One of my most poignant character traits (whether it be taken as positive or negative) is my unyielding stubbornness. My Mum, an avid believer in personal horoscopes and the zodiac puts it all down to my being a Taurean but I think its mostly to do with being the youngest of three girls and the last to leave the nest.
So when I arrived in Paris late March this year and threw myself headlong into work, I was shocked a week later to make the realisation that it probably wasn’t going to pan out…
It all harks back to when I got my first taste of the specialty industry in 2006. I’d been at St.Ali in South Melbourne for just six months and only was beginning to feel like getting somewhere when the carpet was pulled from beneath all the staff and we were told the business had been sold.
Eventually, after figuring out that it had been bought by a rather unwholesome dude, I made the decision to approach my then bosses and tell them how it was: I found myself morally unable to pledge my loyalty to an employer whose sole interests were financial. There has to be some undercurrent of passion, some push for a greater good aside from monetary gain.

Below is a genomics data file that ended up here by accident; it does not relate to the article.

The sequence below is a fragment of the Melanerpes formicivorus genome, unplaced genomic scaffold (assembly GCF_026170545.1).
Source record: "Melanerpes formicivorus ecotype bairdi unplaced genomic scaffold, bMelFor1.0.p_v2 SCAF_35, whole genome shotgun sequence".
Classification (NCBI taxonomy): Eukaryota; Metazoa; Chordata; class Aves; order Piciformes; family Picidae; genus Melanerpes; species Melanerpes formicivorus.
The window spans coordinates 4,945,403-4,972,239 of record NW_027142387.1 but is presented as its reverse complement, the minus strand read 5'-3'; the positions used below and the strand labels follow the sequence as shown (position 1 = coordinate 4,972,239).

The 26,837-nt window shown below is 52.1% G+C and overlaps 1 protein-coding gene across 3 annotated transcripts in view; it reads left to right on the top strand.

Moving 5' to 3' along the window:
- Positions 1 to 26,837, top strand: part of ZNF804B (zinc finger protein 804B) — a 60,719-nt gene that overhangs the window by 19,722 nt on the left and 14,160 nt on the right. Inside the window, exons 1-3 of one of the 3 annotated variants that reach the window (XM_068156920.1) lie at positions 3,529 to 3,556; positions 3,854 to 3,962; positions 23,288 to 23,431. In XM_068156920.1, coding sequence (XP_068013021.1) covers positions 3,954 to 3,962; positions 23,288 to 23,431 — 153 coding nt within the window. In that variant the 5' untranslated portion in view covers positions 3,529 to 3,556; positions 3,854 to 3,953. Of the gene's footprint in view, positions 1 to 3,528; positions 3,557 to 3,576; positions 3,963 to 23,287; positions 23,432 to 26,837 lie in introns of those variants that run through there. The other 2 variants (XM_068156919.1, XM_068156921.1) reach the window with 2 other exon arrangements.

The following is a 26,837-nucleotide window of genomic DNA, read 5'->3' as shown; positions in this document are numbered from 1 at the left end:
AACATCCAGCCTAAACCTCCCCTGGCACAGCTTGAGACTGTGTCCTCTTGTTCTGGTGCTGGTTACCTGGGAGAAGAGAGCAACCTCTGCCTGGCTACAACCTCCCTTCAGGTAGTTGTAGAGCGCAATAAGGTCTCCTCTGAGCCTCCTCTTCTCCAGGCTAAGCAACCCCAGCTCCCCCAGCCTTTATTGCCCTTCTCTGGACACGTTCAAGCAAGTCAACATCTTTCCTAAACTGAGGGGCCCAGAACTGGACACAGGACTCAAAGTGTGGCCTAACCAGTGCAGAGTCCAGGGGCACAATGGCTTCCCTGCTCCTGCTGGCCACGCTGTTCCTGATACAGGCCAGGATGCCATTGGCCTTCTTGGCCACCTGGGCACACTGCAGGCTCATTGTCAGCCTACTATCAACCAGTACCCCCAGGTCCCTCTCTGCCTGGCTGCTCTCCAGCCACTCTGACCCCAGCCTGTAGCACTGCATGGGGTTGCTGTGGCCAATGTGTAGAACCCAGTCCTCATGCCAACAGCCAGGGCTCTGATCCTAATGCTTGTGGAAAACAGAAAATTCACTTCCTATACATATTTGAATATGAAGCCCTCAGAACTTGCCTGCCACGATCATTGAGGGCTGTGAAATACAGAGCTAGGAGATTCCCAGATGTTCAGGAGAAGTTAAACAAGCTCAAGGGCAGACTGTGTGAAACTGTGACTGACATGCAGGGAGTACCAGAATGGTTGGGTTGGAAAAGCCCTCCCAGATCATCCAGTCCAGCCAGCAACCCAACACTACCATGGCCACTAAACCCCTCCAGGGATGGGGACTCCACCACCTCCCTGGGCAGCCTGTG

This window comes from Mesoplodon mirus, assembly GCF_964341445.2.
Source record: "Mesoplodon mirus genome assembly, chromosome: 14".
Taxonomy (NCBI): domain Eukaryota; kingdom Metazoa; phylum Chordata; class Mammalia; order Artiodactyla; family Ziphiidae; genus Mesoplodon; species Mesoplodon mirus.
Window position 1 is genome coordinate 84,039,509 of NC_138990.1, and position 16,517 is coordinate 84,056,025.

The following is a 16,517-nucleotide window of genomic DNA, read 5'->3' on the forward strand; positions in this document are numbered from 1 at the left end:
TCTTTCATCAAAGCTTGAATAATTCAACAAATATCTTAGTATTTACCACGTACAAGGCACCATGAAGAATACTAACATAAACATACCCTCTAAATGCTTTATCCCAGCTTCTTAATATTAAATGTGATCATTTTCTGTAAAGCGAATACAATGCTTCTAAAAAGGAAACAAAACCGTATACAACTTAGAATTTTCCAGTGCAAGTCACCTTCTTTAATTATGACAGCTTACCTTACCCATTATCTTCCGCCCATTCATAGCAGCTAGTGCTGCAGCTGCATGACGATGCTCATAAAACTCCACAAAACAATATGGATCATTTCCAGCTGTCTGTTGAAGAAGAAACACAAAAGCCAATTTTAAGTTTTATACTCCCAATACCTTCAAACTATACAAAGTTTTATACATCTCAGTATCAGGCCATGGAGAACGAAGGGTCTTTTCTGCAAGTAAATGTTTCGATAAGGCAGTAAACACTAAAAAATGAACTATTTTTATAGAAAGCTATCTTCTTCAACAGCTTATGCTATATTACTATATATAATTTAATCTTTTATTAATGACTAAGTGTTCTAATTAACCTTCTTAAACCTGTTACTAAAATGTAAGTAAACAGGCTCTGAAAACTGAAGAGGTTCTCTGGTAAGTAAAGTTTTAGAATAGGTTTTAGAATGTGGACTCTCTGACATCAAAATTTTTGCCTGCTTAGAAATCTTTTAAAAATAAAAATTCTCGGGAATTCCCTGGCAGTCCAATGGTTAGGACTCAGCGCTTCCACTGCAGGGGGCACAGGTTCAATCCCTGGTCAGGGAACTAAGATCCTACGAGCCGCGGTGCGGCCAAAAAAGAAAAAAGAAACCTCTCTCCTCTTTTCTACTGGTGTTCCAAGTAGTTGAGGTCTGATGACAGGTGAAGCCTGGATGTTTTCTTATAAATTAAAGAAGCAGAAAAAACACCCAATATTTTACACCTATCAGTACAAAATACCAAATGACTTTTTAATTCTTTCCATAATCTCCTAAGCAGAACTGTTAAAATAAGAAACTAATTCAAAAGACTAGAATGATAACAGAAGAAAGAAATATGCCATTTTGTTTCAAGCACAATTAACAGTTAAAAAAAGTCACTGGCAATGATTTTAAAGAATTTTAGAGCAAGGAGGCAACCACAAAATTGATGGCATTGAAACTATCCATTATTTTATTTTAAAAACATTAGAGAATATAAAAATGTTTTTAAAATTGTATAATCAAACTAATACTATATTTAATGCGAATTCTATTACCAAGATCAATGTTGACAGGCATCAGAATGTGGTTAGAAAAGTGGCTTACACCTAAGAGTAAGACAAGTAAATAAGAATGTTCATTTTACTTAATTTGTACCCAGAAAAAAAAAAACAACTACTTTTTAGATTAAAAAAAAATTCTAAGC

What that has to do with my life, six years later in France is that there was, not for the lack of trying, nothing I could do to bring this business to the level of my expectations. Every week there was meetings, discussions and lengthy emails detailing small steps that could be taken to move forwards. Some weeks were more optimistic than others. But this was a place that had already garnered the laurel crown of Parisian coffee simply by not being awful and felt that with this reputation, why try to improve.
I was mortified. I’d thrown every last penny I had made into flipping my life over and getting to the other side of the world. My life was officially Parisian, I wanted to stay here forever. My friends were here, my co-workers were incredible. This is where I became stubborn. I wouldn’t give it up without a fight.
So I battled, I raged. For 7 months I talked myself off the ledge of giving up to go and work in a bar until my holiday visa expired and see what happened next. Until magically, after paying my own way to the Nordic Barista Cup and having one of the most excellent, mind expanding, liver annihilating weeks of my life; I got an email. From my dream job, that I’d been pining for, for years after every bag a coffee arrived from mystic Norway. Tim Wendelboe in Oslo.